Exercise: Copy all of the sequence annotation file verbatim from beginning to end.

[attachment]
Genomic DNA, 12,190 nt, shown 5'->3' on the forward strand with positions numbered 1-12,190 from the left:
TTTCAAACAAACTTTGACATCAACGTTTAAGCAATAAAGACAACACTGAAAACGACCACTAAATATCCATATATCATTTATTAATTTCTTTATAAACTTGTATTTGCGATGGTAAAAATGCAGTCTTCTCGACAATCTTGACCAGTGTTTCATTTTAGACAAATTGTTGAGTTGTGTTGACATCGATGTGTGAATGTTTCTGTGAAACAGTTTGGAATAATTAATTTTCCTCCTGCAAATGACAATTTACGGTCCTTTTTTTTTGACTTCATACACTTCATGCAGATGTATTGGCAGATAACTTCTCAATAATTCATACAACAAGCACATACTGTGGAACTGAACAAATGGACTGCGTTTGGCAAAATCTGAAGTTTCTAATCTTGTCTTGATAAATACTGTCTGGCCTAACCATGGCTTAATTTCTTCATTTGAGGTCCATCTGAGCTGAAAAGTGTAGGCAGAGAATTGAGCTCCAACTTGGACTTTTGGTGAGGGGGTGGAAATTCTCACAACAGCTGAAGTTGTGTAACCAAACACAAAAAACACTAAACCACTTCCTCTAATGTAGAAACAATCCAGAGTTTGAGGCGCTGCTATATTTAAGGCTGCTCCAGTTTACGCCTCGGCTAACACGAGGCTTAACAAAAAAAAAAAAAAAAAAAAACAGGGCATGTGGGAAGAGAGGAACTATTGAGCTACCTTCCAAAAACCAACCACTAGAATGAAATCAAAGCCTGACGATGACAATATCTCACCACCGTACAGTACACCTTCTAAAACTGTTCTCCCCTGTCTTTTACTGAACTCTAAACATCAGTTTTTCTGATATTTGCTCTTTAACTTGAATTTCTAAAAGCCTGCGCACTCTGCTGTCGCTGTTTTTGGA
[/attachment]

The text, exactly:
Genomic DNA, 12,190 nt, shown 5'->3' on the forward strand with positions numbered 1-12,190 from the left:
TTTCAAACAAACTTTGACATCAACGTTTAAGCAATAAAGACAACACTGAAAACGACCACTAAATATCCATATATCATTTATTAATTTCTTTATAAACTTGTATTTGCGATGGTAAAAATGCAGTCTTCTCGACAATCTTGACCAGTGTTTCATTTTAGACAAATTGTTGAGTTGTGTTGACATCGATGTGTGAATGTTTCTGTGAAACAGTTTGGAATAATTAATTTTCCTCCTGCAAATGACAATTTACGGTCCTTTTTTTTTGACTTCATACACTTCATGCAGATGTATTGGCAGATAACTTCTCAATAATTCATACAACAAGCACATACTGTGGAACTGAACAAATGGACTGCGTTTGGCAAAATCTGAAGTTTCTAATCTTGTCTTGATAAATACTGTCTGGCCTAACCATGGCTTAATTTCTTCATTTGAGGTCCATCTGAGCTGAAAAGTGTAGGCAGAGAATTGAGCTCCAACTTGGACTTTTGGTGAGGGGGTGGAAATTCTCACAACAGCTGAAGTTGTGTAACCAAACACAAAAAACACTAAACCACTTCCTCTAATGTAGAAACAATCCAGAGTTTGAGGCGCTGCTATATTTAAGGCTGCTCCAGTTTACGCCTCGGCTAACACGAGGCTTAACAAAAAAAAAAAAAAAAAAAAACAGGGCATGTGGGAAGAGAGGAACTATTGAGCTACCTTCCAAAAACCAACCACTAGAATGAAATCAAAGCCTGACGATGACAATATCTCACCACCGTACAGTACACCTTCTAAAACTGTTCTCCCCTGTCTTTTACTGAACTCTAAACATCAGTTTTTCTGATATTTGCTCTTTAACTTGAATTTCTAAAAGCCTGCGCACTCTGCTGTCGCTGTTTTTGGA